CS 314 User Interface Design
F2T 2006 DLA
Ph. D. Candidate Business Information Systems at Mississippi State UniversityMaster of Science in Management Information Systems from Auburn UniversityBachelor of Science in Management Information Systems from Auburn University
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F2T 2006 October 23, 2006 - December 12, 2006
The Essential Guide to User Interface Design, 2nd Edition, Wilbert O. Galitz, Wiley & Sons, 2002, ISBN: 0-471-08464-6.
And one of the following custom-edition textbooks (prepared for Park University, fall 2006) for the Visual Basic 2005 portion of the course:
Textbooks can be purchased through the MBS bookstore
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Educational Philosophy: I have always considered excellence in teaching as the most important goal of a faculty member. The "excellent teacher" prepares courses that involve students in their own learning and gives them the means to be life-long learners. This is especially important in a field that is changing as rapidly as computer science. I believe that one learns by doing. Therefore, I always assign practical experiences in my courses. However, students have various learning styles and thus, it is important to use as many means as necessary to help them learn--especially material that is sequential knowledge and skills that are important in their academic program. I set high, though not unreasonable standards for my students. I make myself available to help all students--with the will to learn--reach those standards. The high standards give them the knowledge, the skills, and the self-discipline needed for success in their careers. They also enter their career fields with the confidence that comes from knowing their abilities to achieve in those fields.
Learning Outcomes: Core Learning Outcomes
Programming projects will be used to assess proficiency of programming language, tools and techniques of quality design. (Weekly)
Discussion will involve both user interface design and programming projects. Participation in discussion will be centered around elements of quality design as well as the processes for ensuring quality design. (Weekly).
Group Project will be used to assess proficiency in identifying user needs, carry them to design, and implementation. It will also be used to identify student's ability to work in a collaborative team environment. (Weekly)
Quizzes, Midterm and Final examinations will be used to assess student's knowledge of key terminology and concepts and proficiency in programming skills.
Proctored final examination: A final proctored examination will be taken in a proctored testing environment during the 8th week at one of the Park University sites around the country or at an alternative location. For proctored examinations, photo identification is required at the time of the test. Guidelines for selecting an acceptable proctor can be found on the Park University Website. Other Information on proctored exams:
Grading weights are as follows: Letter grades are assigned (based on your overall score) as follows:
Programming projects 20% 90 – 100 % A
Group project 25% 80 – 89 % B
Discussions 15% 70 – 79 % C
Quizzes 10% 60 - 69 % D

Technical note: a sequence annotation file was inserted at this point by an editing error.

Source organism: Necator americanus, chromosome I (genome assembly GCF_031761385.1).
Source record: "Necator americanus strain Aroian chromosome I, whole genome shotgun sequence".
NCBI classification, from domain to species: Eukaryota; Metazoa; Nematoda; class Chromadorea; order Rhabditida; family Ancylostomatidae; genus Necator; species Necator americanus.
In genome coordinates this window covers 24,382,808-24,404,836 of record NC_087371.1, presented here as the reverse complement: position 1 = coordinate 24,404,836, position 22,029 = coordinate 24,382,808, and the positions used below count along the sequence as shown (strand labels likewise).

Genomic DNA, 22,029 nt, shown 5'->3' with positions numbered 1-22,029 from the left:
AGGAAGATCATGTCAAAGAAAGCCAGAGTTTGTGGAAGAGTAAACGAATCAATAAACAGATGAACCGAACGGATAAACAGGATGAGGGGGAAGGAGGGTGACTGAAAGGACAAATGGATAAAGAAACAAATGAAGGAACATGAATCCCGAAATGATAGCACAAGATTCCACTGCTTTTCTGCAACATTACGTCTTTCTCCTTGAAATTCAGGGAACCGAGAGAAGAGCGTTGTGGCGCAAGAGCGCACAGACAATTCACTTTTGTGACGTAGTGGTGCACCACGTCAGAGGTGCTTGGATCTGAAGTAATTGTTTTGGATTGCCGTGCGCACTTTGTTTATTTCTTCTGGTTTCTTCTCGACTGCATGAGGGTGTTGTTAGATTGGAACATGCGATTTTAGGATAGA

Midterm 10% less than 60 % F
Your Overall Score is determined as follows:OS = (Projects %) * .20 + (Group project%) * .25+ (Discussions %) * .15 + (Quizzes %) * .10 + (Midterm %) * .10 + (Final%) * .20
Late Submission of Course Materials: Programming Projects, Group Projects and Discussions must be completed no later than Midnight (MST) on day it is due. If you must complete it later than that, then that project's score will be reduced by 10% for each day late.
Classroom Rules of Conduct: Group Project: This class requires a group project. You will be assigned to a group based on your responses on the Information Form and asked to work with that group throughout the term Twenty-five percent of your grade depends on your individual contribution to the group effort.
Course Topic/Dates/Assignments: See CS 314 Schedule - 8-Week attached below.
Academic Honesty:Academic integrity is the foundation of the academic community. Because each student has the primary responsibility for being academically honest, students are advised to read and understand all sections of this policy relating to standards of conduct and academic life. Park University 2006-2007 Undergraduate Catalog Page 87-89
Plagiarism:Plagiarism involves the use of quotations without quotation marks, the use of quotations without indication of the source, the use of another's idea without acknowledging the source, the submission of a paper, laboratory report, project, or class assignment (any portion of such) prepared by another person, or incorrect paraphrasing. Park University 2006-2007 Undergraduate Catalog Page 87
Attendance Policy:Instructors are required to maintain attendance records and to report absences via the online attendance reporting system.
Park University 2006-2007 Undergraduate Catalog Page 89-90
Disability Guidelines:Park University is committed to meeting the needs of all students that meet the criteria for special assistance. These guidelines are designed to supply directions to students concerning the information necessary to accomplish this goal. It is Park University's policy to comply fully with federal and state law, including Section 504 of the Rehabilitation Act of 1973 and the Americans with Disabilities Act of 1990, regarding students with disabilities. In the case of any inconsistency between these guidelines and federal and/or state law, the provisions of the law will apply. Additional information concerning Park University's policies and procedures related to disability can be found on the Park University web page: http://www.park.edu/disability .
Attachments:CS 314 Schedule - 8-Week
Last Updated:10/8/2006 10:42:39 PM